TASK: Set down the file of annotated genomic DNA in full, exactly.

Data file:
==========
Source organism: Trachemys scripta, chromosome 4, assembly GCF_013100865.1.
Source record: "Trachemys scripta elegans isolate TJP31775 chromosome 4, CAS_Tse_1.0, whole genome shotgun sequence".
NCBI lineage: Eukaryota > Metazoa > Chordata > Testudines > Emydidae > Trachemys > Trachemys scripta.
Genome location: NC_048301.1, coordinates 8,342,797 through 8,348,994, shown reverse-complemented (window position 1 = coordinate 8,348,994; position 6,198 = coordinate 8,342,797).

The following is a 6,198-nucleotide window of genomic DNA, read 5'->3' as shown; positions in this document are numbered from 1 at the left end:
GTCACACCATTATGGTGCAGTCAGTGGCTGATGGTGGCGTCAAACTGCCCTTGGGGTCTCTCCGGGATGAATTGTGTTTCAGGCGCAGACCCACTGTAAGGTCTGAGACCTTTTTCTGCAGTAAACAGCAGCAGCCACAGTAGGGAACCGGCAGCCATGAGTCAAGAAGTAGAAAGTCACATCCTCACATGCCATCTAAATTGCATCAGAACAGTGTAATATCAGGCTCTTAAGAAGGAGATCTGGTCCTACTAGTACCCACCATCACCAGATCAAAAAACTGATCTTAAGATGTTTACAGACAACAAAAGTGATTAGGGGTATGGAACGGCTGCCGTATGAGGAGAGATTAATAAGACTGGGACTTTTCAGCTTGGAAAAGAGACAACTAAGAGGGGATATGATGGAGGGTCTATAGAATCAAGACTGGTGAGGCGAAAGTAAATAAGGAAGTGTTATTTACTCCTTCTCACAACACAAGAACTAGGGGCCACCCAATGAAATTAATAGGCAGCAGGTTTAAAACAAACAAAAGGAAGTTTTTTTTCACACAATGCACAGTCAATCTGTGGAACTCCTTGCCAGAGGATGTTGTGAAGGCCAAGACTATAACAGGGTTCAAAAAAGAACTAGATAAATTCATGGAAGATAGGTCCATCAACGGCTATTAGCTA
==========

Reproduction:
Source organism: Trachemys scripta, chromosome 4, assembly GCF_013100865.1.
Source record: "Trachemys scripta elegans isolate TJP31775 chromosome 4, CAS_Tse_1.0, whole genome shotgun sequence".
NCBI lineage: Eukaryota > Metazoa > Chordata > Testudines > Emydidae > Trachemys > Trachemys scripta.
Genome location: NC_048301.1, coordinates 8,342,797 through 8,348,994, shown reverse-complemented (window position 1 = coordinate 8,348,994; position 6,198 = coordinate 8,342,797).

The following is a 6,198-nucleotide window of genomic DNA, read 5'->3' as shown; positions in this document are numbered from 1 at the left end:
GTCACACCATTATGGTGCAGTCAGTGGCTGATGGTGGCGTCAAACTGCCCTTGGGGTCTCTCCGGGATGAATTGTGTTTCAGGCGCAGACCCACTGTAAGGTCTGAGACCTTTTTCTGCAGTAAACAGCAGCAGCCACAGTAGGGAACCGGCAGCCATGAGTCAAGAAGTAGAAAGTCACATCCTCACATGCCATCTAAATTGCATCAGAACAGTGTAATATCAGGCTCTTAAGAAGGAGATCTGGTCCTACTAGTACCCACCATCACCAGATCAAAAAACTGATCTTAAGATGTTTACAGACAACAAAAGTGATTAGGGGTATGGAACGGCTGCCGTATGAGGAGAGATTAATAAGACTGGGACTTTTCAGCTTGGAAAAGAGACAACTAAGAGGGGATATGATGGAGGGTCTATAGAATCAAGACTGGTGAGGCGAAAGTAAATAAGGAAGTGTTATTTACTCCTTCTCACAACACAAGAACTAGGGGCCACCCAATGAAATTAATAGGCAGCAGGTTTAAAACAAACAAAAGGAAGTTTTTTTTCACACAATGCACAGTCAATCTGTGGAACTCCTTGCCAGAGGATGTTGTGAAGGCCAAGACTATAACAGGGTTCAAAAAAGAACTAGATAAATTCATGGAAGATAGGTCCATCAACGGCTATTAGCTA